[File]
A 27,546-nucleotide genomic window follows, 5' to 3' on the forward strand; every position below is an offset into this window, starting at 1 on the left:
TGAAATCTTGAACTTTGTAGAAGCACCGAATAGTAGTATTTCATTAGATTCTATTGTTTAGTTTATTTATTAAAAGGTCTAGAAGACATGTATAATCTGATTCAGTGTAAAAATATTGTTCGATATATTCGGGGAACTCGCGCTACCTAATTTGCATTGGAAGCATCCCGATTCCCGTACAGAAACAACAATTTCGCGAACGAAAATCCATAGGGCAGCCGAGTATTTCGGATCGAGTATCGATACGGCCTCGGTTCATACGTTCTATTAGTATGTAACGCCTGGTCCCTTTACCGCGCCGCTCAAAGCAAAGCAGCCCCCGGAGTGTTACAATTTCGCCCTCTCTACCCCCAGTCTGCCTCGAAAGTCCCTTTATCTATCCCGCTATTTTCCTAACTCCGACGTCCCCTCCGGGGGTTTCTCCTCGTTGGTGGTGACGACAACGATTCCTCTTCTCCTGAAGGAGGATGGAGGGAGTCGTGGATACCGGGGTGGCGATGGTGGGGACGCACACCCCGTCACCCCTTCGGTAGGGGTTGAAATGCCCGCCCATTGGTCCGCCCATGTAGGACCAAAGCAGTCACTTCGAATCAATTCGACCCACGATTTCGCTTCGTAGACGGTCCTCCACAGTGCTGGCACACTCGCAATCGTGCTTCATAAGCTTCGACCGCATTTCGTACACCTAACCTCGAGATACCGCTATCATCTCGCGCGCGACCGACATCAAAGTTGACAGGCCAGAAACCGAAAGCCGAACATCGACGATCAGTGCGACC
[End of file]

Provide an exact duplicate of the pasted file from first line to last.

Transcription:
A 27,546-nucleotide genomic window follows, 5' to 3' on the forward strand; every position below is an offset into this window, starting at 1 on the left:
TGAAATCTTGAACTTTGTAGAAGCACCGAATAGTAGTATTTCATTAGATTCTATTGTTTAGTTTATTTATTAAAAGGTCTAGAAGACATGTATAATCTGATTCAGTGTAAAAATATTGTTCGATATATTCGGGGAACTCGCGCTACCTAATTTGCATTGGAAGCATCCCGATTCCCGTACAGAAACAACAATTTCGCGAACGAAAATCCATAGGGCAGCCGAGTATTTCGGATCGAGTATCGATACGGCCTCGGTTCATACGTTCTATTAGTATGTAACGCCTGGTCCCTTTACCGCGCCGCTCAAAGCAAAGCAGCCCCCGGAGTGTTACAATTTCGCCCTCTCTACCCCCAGTCTGCCTCGAAAGTCCCTTTATCTATCCCGCTATTTTCCTAACTCCGACGTCCCCTCCGGGGGTTTCTCCTCGTTGGTGGTGACGACAACGATTCCTCTTCTCCTGAAGGAGGATGGAGGGAGTCGTGGATACCGGGGTGGCGATGGTGGGGACGCACACCCCGTCACCCCTTCGGTAGGGGTTGAAATGCCCGCCCATTGGTCCGCCCATGTAGGACCAAAGCAGTCACTTCGAATCAATTCGACCCACGATTTCGCTTCGTAGACGGTCCTCCACAGTGCTGGCACACTCGCAATCGTGCTTCATAAGCTTCGACCGCATTTCGTACACCTAACCTCGAGATACCGCTATCATCTCGCGCGCGACCGACATCAAAGTTGACAGGCCAGAAACCGAAAGCCGAACATCGACGATCAGTGCGACC